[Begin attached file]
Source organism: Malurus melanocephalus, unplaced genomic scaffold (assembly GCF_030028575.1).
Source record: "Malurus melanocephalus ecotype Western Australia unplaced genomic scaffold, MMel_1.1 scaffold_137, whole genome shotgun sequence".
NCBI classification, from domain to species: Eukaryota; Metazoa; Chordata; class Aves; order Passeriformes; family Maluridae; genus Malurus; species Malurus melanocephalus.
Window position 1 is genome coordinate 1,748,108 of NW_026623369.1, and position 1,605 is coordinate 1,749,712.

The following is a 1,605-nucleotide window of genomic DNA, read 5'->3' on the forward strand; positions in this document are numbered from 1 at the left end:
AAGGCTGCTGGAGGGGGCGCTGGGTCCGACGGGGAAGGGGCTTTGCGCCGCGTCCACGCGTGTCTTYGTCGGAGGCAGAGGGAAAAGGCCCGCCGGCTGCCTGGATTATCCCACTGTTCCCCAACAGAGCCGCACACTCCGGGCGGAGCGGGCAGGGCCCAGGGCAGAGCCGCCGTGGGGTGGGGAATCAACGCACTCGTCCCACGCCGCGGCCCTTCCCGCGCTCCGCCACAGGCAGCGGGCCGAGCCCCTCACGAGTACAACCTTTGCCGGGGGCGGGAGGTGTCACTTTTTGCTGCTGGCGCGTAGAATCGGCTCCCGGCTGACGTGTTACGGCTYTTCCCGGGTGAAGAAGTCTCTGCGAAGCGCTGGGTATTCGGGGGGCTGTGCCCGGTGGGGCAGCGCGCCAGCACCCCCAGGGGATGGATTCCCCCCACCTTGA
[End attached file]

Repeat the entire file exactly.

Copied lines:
Source organism: Malurus melanocephalus, unplaced genomic scaffold (assembly GCF_030028575.1).
Source record: "Malurus melanocephalus ecotype Western Australia unplaced genomic scaffold, MMel_1.1 scaffold_137, whole genome shotgun sequence".
NCBI classification, from domain to species: Eukaryota; Metazoa; Chordata; class Aves; order Passeriformes; family Maluridae; genus Malurus; species Malurus melanocephalus.
Window position 1 is genome coordinate 1,748,108 of NW_026623369.1, and position 1,605 is coordinate 1,749,712.

The following is a 1,605-nucleotide window of genomic DNA, read 5'->3' on the forward strand; positions in this document are numbered from 1 at the left end:
AAGGCTGCTGGAGGGGGCGCTGGGTCCGACGGGGAAGGGGCTTTGCGCCGCGTCCACGCGTGTCTTYGTCGGAGGCAGAGGGAAAAGGCCCGCCGGCTGCCTGGATTATCCCACTGTTCCCCAACAGAGCCGCACACTCCGGGCGGAGCGGGCAGGGCCCAGGGCAGAGCCGCCGTGGGGTGGGGAATCAACGCACTCGTCCCACGCCGCGGCCCTTCCCGCGCTCCGCCACAGGCAGCGGGCCGAGCCCCTCACGAGTACAACCTTTGCCGGGGGCGGGAGGTGTCACTTTTTGCTGCTGGCGCGTAGAATCGGCTCCCGGCTGACGTGTTACGGCTYTTCCCGGGTGAAGAAGTCTCTGCGAAGCGCTGGGTATTCGGGGGGCTGTGCCCGGTGGGGCAGCGCGCCAGCACCCCCAGGGGATGGATTCCCCCCACCTTGA